Latter-day Saint Life

How Mormon Neighbors Helped Utah Armenians Heal the Scars of 2 Genocides


A century ago, many Armenians fled to Syria as refugees to escape genocide. Now, to escape ISIS and religious genocide, many of the descendants of these refugees are fleeing back to Armenia. Learn what some Latter-day Saints are doing to help.

Roaring through gears, a large truck lumbered up an on-ramp on to I-15 in Orem, Utah, late Friday afternoon and headed south, packed with boxes for beleaguered refugees halfway around the world.

The truck's driver was fully aware that the reason for his trip was rooted in two genocides—one that is 100 years old and the other as current as today's headlines—as well as his own arranged marriage and a fateful soccer game between the British and American embassies on the island of Cyprus.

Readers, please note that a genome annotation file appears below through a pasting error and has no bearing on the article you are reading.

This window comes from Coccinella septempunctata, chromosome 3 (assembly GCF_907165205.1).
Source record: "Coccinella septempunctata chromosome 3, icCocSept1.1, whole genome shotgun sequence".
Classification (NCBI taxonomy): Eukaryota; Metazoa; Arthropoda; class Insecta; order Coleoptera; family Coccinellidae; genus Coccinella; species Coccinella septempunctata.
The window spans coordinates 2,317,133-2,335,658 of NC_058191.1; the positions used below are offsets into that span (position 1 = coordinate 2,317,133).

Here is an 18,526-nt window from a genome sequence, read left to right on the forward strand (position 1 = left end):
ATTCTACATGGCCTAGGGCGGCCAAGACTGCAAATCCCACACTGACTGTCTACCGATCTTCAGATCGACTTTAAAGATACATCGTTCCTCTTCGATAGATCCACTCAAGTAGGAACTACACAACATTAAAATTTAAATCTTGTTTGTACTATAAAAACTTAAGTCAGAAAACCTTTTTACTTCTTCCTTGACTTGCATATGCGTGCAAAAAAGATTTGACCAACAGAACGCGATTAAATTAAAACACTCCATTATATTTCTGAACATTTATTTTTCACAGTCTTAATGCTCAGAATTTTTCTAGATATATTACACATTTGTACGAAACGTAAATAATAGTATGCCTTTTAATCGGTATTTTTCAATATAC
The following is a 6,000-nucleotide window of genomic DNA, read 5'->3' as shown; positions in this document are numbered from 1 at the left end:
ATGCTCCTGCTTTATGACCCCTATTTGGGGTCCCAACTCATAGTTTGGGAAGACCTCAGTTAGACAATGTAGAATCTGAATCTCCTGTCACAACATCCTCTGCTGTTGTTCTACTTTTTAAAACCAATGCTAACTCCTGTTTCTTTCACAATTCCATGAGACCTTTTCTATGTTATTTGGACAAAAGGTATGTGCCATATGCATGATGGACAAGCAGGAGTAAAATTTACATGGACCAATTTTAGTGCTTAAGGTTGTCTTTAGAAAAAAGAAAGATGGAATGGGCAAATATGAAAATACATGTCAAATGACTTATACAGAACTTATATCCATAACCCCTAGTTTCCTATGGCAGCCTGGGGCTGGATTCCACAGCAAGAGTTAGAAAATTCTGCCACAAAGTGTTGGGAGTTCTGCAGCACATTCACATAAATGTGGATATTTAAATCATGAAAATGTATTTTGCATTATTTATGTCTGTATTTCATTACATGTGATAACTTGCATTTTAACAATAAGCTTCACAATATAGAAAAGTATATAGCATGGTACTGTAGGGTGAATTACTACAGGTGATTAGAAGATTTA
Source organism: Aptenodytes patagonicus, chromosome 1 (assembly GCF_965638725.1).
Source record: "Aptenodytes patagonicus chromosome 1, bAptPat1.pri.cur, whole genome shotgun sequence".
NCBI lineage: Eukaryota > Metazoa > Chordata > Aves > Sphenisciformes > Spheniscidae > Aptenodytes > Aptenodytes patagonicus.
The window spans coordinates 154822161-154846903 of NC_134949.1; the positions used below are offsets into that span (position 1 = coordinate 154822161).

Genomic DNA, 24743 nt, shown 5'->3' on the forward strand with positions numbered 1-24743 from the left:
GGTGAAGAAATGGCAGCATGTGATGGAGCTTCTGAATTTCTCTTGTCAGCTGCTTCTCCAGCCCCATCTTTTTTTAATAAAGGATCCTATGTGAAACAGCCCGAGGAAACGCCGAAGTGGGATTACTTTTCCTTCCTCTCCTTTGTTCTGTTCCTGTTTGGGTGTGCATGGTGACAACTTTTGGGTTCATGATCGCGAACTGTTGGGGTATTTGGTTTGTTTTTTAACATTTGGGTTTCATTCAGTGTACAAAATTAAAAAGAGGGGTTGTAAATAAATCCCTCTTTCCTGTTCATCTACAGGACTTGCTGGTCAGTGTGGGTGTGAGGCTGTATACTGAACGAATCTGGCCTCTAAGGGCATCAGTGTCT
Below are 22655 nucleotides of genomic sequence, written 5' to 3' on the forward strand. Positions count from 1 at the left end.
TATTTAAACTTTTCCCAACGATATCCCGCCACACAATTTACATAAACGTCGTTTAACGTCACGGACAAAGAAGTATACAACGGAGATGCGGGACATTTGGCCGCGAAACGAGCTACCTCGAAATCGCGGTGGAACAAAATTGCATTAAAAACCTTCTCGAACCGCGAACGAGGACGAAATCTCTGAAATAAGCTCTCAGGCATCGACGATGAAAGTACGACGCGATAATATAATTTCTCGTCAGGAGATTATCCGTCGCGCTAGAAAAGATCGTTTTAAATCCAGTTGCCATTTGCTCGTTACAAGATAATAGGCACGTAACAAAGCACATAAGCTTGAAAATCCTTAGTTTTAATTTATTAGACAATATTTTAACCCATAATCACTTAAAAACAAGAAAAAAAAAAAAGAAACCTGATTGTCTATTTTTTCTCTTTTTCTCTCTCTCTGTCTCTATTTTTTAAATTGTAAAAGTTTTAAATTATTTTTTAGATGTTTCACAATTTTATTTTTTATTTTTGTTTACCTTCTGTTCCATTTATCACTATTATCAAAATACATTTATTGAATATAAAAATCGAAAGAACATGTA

The boxes in the back of his truck were full of winter coats, blankets, and baby clothes that will be indispensable by the time they complete their long ocean voyage to Armenia as fall begins to turn to bitter winter, months after they were collected, sorted and packed by an interesting mixture of neighboring Mormons, Orthodox and evangelical Armenians, Lutherans, dentists, and Boy Scouts in three Utah counties.

"Those clothes really will be desperately needed," said Garine Bekearian, the driver's wife and an Orem grandmother whose visit to a friend—an LDS bishop—mobilized multiple communities in ways that still marvel her.

Lead image from Deseret News.
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